- Janus Capital Group, Inc. v. First Derivative Traders: Supreme Court Declines To Expand Circle of Potential Defendants In Securities Actions
- June 16, 2011 | Authors: Daniel H. Gold; Tracy Smith
- Law Firm: Haynes and Boone, LLP - Dallas Office
In an opinion issued June 13, 2011, Janus Capital Group, Inc. v. First Derivative Traders, 564 U.S. &under;&under; (2011), the Supreme Court declined to adopt a broad interpretation of who can be considered to have “made” a statement under the federal securities laws. The Court’s ruling prevents those who assist in the preparation of another person’s or company’s public statements - such as attorneys, accountants, investment advisers, and investment bankers - from being named as defendants in private lawsuits as alleged primary violators of the securities laws.
In September 2003, investors brought suit against Janus Capital Group, Inc. (JCG) and its wholly owned subsidiary, Janus Capital Management LLC (JCM), for allegedly making misleading statements in prospectuses for the Janus family of mutual funds. The prospectuses were issued by Janus Investment Fund, a separate legal entity with its own board of trustees. JCM, as investment adviser to the funds, was responsible for the operations of the funds and allegedly participated in preparing the relevant portion of the prospectuses. All of the officers of Janus Investment Fund were also officers of JCM. The plaintiff investors sought to hold JCM liable for the alleged misstatements, arguing that it could be considered to have made the statements in the prospectuses.
The district court dismissed the complaint, relying on the Supreme Court’s 1994 ruling in Central Bank of Denver v. First Interstate Bank of Denver, 511 U.S. 164 (1994), which barred aiding and abetting claims in private securities actions. The district court held that Plaintiffs’ 10(b) claim against JCG failed because the complaint did not allege that JCG had made or prepared the prospectuses or that any statements were directly attributable to JCG. The district court also dismissed the 10(b) claim against JCM, finding no nexus between Plaintiffs and JCM. The Fourth Circuit reversed and remanded on the claim against JCM, holding that it is sufficient in fraud-on-the-market cases for Plaintiffs to prove that interested investors would have attributed the misleading statements to the Defendants. The court found it sufficient that JCM had made public the fact that it was responsible for the daily operations of the funds. The allegations were insufficient as to JCG, the court found, because it would not be apparent to the public that a parent company would participate in drafting or approving prospectuses.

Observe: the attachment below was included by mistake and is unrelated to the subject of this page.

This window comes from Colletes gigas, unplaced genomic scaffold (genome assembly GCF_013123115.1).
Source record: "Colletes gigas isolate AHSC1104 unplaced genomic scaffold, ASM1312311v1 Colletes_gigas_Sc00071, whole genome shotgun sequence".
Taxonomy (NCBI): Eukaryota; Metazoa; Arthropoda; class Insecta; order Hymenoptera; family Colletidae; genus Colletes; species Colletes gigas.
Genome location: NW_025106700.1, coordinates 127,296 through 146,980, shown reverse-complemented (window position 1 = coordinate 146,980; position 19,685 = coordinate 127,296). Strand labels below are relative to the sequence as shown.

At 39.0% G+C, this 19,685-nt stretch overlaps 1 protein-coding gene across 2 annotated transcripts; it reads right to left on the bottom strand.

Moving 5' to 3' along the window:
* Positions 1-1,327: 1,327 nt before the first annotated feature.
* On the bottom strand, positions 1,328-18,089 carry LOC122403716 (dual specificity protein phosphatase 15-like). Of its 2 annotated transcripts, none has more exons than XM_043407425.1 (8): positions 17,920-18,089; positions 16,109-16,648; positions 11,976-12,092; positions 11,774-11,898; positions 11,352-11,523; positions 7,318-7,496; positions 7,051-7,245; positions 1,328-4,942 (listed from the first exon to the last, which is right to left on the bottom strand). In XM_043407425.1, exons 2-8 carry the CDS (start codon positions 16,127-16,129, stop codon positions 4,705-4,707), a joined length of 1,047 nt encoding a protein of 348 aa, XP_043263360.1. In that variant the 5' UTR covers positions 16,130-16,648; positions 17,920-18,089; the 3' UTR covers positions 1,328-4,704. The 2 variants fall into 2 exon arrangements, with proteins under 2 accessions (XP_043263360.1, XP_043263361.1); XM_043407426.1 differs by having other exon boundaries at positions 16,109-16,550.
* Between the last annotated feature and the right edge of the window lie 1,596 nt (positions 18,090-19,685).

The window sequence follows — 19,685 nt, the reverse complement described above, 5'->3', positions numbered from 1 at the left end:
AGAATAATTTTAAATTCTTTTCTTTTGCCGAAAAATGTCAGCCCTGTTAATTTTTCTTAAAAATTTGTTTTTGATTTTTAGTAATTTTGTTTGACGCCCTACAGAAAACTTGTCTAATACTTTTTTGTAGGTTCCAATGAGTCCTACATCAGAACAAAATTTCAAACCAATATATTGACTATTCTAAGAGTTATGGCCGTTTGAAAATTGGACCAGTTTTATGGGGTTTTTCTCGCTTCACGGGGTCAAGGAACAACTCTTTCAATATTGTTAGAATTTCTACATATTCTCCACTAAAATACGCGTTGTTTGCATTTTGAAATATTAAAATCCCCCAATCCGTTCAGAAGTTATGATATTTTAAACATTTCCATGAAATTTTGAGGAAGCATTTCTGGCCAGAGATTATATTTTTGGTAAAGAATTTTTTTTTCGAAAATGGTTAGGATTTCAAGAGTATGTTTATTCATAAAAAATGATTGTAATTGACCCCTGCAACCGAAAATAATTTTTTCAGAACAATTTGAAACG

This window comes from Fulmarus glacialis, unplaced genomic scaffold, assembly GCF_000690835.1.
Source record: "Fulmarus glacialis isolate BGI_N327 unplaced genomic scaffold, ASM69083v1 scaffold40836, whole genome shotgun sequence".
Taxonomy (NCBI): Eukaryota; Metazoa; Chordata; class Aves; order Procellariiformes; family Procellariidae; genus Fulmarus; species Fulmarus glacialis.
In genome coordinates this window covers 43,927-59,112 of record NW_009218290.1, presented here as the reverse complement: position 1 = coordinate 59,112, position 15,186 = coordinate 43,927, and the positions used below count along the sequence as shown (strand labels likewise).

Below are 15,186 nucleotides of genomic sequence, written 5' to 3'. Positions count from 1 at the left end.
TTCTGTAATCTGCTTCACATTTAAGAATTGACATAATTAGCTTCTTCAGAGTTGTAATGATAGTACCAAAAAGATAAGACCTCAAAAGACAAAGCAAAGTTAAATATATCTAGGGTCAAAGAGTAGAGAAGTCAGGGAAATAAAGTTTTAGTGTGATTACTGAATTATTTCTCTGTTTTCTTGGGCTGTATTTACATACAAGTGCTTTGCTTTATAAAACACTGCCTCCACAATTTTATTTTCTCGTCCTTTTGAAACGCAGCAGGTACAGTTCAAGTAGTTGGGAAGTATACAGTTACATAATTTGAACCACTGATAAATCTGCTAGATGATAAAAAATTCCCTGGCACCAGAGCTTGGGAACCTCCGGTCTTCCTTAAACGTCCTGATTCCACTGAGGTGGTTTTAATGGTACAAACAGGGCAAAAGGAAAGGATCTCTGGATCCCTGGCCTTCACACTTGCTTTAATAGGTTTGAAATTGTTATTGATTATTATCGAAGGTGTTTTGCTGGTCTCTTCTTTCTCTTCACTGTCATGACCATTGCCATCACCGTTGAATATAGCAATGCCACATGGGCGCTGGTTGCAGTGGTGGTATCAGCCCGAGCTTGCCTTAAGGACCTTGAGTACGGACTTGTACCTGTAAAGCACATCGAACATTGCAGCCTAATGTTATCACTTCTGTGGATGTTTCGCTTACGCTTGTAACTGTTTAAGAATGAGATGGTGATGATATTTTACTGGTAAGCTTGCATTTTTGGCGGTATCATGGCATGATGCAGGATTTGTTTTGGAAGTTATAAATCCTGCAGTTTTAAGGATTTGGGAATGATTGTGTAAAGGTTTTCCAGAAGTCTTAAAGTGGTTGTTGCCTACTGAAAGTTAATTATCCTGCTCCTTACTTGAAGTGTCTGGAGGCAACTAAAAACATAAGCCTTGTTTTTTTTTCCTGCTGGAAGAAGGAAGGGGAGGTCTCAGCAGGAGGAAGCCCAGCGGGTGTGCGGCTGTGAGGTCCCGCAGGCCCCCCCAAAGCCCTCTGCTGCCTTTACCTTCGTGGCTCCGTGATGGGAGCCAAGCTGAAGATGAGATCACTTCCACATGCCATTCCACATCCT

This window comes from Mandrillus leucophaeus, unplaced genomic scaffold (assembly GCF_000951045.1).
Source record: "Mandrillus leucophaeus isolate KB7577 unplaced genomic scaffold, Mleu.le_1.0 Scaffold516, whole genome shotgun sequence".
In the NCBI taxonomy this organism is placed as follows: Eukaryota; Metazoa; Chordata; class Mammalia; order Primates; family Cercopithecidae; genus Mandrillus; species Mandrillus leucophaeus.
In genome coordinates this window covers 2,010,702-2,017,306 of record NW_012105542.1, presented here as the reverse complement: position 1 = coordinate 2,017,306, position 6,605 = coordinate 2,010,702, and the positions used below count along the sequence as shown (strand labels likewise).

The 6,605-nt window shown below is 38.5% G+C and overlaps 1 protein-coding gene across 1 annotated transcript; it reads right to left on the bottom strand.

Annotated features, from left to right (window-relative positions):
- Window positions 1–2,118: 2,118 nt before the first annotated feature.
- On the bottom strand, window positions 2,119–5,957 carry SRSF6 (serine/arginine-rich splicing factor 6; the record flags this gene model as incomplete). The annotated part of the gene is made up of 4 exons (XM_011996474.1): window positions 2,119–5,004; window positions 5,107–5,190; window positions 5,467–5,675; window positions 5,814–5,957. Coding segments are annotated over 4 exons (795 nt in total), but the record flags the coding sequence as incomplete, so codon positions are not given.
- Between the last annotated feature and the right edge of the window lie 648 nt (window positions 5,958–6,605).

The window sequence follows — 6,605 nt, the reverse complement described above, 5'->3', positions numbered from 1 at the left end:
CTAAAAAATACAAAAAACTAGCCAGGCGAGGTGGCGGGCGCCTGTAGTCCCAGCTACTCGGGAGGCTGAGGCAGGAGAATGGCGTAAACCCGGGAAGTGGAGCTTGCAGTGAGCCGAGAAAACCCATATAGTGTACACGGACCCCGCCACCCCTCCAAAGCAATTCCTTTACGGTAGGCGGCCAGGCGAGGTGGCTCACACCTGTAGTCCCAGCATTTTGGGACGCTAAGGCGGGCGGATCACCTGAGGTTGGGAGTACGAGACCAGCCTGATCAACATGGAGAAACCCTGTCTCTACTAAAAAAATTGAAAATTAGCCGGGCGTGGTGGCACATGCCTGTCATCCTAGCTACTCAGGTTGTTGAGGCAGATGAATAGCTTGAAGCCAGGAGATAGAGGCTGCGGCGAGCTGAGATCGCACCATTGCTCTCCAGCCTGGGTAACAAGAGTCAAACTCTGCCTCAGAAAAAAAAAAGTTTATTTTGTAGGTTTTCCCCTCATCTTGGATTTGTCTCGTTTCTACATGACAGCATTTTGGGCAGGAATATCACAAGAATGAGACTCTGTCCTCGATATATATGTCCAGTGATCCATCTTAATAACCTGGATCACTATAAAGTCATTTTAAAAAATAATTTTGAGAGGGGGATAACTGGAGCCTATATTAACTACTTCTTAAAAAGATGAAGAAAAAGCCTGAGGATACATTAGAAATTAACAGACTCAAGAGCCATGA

The issue before the Supreme Court was whether JCM could be considered to have “made” the statements in the mutual fund prospectuses.
Supreme Court Decision
In a 5-4 opinion, the divided Supreme Court answered the question presented with a “No,” reversing the Fourth Circuit and finding Plaintiffs had failed to state a claim.2 Concerned about broadening the judicially-created private cause of action under Rule 10b-5, the Court held that “the maker of a statement is the entity with authority over the content of the statement and whether and how to communicate it.” A broader reading, the Court reasoned, would substantially undermine its 1994 Central Bank decision by essentially eliminating the distinction between primary violators (against whom private lawsuits can be filed) and aiders-and-abettors (against whom only the SEC can bring suit). The Court accordingly rejected the U.S. Government’s argument that “make” should be defined as “create,” thereby allowing private suits against those who allegedly provide false information that another person then puts into a statement. The Court also rejected the Plaintiffs investors’ argument that an investment adviser should be understood to be the “maker” of a statement by its client because of the “uniquely close relationship” between the two, declining to disregard the separate existence of different legal entities.
Applying its standard for primary liability, the majority held that JCM was not the maker of the statements in the mutual fund prospectuses. Janus Investment Fund, not JCM, was the entity which had responsibility for filing, and did file, the prospectuses with the SEC. Nor was there anything on the face of the prospectuses attributing the statements to JCM. “Although JCM, like a speechwriter, may have assisted Janus Investment Fund with crafting what Janus Investment Fund said in the prospectuses, JCM itself did not ‘make’ those statements for purposes of Rule 10b-5.”
Implications of the Decision
The decision in Janus Capital has the most direct implications for attorneys, accountants, and other professionals who assist issuers in preparing SEC filings and public statements. Had the Court adopted the broader standard advocated by Plaintiffs and the U.S. Government, such service providers likely would have been routinely named as defendants in securities class actions. Depending on how it is interpreted by lower courts, the decision may also impact the potential liability of employees of issuers who do not have ultimate authority over the issuer’s public statements.
The Court’s decision also has important implications for the investment fund community. Under Janus Capital, legally separate advisers who provide advice pursuant to an investment advisory agreement generally should not face potential primary liability under Rule 10b-5 for statements in materials issued by the fund, such as offering materials or periodic reports.